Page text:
“It’s a work in progress,” he said. “We’re thinking of how to honor veterans.”
The national memorial, dedicated in 1982, includes combat-related deaths culled from Department of Defense casualty lists – and specifically excludes the names of people who died from Agent Orange exposure or PTSD-related suicides. Names are added by the military when the remains of those previously listed as missing in action are identified or when a veteran dies of complications of combat injuries, according to www.thewall-usa.com.
The California memorial, which opened in 1988, also drew its names directly from Department of Defense lists of those killed in action.
“As Vietnam veterans, we wanted to add more names, but we did not want to just blindly follow what the military services said,” said Pete Conaty, a veterans group lobbyist who serves as adviser to the CalVets Vietnam memorial name committee.
“It’s up to the commission to vote on whether names are added or not. I’m very careful in what I say, but I’m of the opinion, when in doubt, add names.”
Now 70, Bill Spurgin was in the Army when his mother sent him an article about the death of his tall, shy friend from around the corner in West Sacramento, who liked to read and helped Spurgin with his homework. Gregory Hodson was killed along with another pilot, Lt. Harold S. Roach Jr. of Coronado, and Horace E. Rainey, an aviation technician from Alabama.
Spurgin was upset when he learned that Hodson had been excluded from both the California and national Vietnam memorials. So he campaigned for 20 years for him to be remembered. Because of his efforts, a paving stone in Hodson’s name was added in 2011 as part of the California Veterans Memorial, which honors all California veterans from recent wars and is located across Capitol Park from the Vietnam Veterans Memorial.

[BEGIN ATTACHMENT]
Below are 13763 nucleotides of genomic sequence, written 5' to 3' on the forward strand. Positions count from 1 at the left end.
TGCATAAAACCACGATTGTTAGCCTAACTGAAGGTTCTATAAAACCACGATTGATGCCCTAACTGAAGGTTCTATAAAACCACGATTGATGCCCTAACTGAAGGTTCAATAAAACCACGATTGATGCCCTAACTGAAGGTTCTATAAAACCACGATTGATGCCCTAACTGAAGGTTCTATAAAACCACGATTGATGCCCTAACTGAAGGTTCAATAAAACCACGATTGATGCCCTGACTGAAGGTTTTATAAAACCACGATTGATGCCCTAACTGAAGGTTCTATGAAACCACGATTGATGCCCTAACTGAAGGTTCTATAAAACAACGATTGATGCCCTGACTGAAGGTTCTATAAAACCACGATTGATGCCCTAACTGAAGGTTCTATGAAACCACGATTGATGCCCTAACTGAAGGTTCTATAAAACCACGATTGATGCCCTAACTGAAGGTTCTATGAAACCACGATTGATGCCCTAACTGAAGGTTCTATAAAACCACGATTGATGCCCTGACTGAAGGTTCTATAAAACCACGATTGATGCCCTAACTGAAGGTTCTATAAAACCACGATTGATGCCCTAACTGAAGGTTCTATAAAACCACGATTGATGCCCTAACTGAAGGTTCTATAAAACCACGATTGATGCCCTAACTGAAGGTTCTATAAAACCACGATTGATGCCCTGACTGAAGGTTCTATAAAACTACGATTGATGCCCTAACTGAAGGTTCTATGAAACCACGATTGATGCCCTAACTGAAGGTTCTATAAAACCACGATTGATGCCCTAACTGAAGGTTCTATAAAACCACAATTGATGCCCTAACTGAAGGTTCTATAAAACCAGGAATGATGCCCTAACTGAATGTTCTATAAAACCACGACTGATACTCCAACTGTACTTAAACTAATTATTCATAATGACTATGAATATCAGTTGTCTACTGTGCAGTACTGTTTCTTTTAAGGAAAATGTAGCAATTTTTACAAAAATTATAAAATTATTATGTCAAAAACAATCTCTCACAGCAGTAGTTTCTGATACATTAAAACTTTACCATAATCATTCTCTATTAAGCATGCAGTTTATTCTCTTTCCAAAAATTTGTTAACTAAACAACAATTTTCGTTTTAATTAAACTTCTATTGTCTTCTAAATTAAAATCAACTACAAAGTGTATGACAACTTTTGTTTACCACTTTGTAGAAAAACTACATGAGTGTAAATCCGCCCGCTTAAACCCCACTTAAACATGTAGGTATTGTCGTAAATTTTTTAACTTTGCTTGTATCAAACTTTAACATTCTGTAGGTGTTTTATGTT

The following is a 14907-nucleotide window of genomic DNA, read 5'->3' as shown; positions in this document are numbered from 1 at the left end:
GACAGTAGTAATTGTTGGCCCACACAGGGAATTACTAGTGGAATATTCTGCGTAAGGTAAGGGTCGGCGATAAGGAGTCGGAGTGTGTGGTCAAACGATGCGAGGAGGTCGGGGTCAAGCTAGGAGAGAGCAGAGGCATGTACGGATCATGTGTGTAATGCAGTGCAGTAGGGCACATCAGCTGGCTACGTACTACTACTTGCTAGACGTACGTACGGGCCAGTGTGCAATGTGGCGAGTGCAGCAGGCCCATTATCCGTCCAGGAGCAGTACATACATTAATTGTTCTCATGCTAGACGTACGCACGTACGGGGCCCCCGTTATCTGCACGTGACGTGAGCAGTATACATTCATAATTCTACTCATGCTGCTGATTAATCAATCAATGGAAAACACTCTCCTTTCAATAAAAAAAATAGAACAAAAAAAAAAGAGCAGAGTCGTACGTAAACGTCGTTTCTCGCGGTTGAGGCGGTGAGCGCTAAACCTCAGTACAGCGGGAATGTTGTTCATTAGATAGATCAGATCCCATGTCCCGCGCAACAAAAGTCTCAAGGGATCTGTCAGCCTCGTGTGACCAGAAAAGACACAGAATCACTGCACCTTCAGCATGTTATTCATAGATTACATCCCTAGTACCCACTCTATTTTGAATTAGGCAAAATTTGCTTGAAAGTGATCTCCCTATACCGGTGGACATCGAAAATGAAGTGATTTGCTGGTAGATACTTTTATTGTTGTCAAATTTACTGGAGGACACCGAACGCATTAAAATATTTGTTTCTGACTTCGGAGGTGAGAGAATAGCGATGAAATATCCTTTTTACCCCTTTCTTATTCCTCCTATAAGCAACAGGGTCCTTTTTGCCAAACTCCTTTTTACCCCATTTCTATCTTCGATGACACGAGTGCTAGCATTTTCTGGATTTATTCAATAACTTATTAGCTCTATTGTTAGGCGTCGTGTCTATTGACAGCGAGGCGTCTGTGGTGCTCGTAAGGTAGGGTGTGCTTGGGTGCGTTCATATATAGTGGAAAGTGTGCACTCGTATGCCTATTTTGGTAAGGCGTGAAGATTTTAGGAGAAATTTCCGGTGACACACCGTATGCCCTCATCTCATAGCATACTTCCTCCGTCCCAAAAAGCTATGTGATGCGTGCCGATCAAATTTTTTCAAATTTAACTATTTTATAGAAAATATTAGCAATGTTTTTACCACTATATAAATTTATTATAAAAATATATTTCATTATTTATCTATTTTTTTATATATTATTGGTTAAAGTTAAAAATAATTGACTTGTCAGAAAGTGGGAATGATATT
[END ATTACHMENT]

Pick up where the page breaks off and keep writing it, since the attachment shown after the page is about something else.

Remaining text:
Not long ago, Alice Hodson, Gregory’s half sister, visited Sacramento and viewed the stone honoring her brother’s sacrifice. She was in her first year of high school in Oregon when he was killed, and she remembers naval officers coming to the house to notify her father.
“It was extremely hard on my parents, because the bodies were never recovered,” said Hodson, 62, who lives in Tillamook, Ore. “It wasn’t quite real, you know. Remember when they started releasing POWs from Vietnam? My parents were glued to the television set because there might have been some mistake.
“There was no place to go to say, ‘This is where he lies.’ He was just gone. Just gone. It did not seem to matter to anybody.”
After friends visited the national Vietnam wall in Washington in the 1980s, they came home and told her that Gregory’s name wasn’t among the lists of those who had given their lives for their country. Hodson began writing letters to the Department of Defense, requesting information.
“I got this snarky response,” she said. “On my dad’s birthday and Greg’s birthday, I’d write letters, and every time, I was pretty much told, ‘Shut up and go away.’ It was horrific.”
It was only by chance, after a son Googled her brother’s name, that she learned about the paving stone honoring him. For decades, even as she fought to get his name engraved on the national wall, she wasn’t aware of the California Vietnam Veterans Memorial or the exclusion of Greg’s name. And she wasn’t aware that the newly formed CalVets name committee has an item on its meeting agenda to consider adding her brother’s name to the memorial, at long last.
“I think it’s time,” she said. “I know they haven’t decided yet. But ‘Well, maybe’ is a whole lot better answer than, ‘Hell, no.’ ”